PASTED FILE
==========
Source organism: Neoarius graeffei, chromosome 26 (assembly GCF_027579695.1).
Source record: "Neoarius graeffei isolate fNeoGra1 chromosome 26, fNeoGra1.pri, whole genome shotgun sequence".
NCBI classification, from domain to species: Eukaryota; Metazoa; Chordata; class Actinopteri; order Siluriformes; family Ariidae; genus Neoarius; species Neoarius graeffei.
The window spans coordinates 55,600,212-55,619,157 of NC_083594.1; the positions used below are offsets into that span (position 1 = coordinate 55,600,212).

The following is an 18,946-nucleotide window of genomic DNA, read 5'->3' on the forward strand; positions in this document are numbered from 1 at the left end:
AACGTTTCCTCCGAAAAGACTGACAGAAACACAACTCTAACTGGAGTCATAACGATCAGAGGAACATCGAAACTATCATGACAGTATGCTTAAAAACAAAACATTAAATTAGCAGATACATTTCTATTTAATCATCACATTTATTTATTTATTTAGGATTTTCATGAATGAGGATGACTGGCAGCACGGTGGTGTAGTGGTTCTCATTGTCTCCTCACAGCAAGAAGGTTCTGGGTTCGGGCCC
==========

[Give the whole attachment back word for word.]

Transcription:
Source organism: Neoarius graeffei, chromosome 26 (assembly GCF_027579695.1).
Source record: "Neoarius graeffei isolate fNeoGra1 chromosome 26, fNeoGra1.pri, whole genome shotgun sequence".
NCBI classification, from domain to species: Eukaryota; Metazoa; Chordata; class Actinopteri; order Siluriformes; family Ariidae; genus Neoarius; species Neoarius graeffei.
The window spans coordinates 55,600,212-55,619,157 of NC_083594.1; the positions used below are offsets into that span (position 1 = coordinate 55,600,212).

The following is an 18,946-nucleotide window of genomic DNA, read 5'->3' on the forward strand; positions in this document are numbered from 1 at the left end:
AACGTTTCCTCCGAAAAGACTGACAGAAACACAACTCTAACTGGAGTCATAACGATCAGAGGAACATCGAAACTATCATGACAGTATGCTTAAAAACAAAACATTAAATTAGCAGATACATTTCTATTTAATCATCACATTTATTTATTTATTTAGGATTTTCATGAATGAGGATGACTGGCAGCACGGTGGTGTAGTGGTTCTCATTGTCTCCTCACAGCAAGAAGGTTCTGGGTTCGGGCCC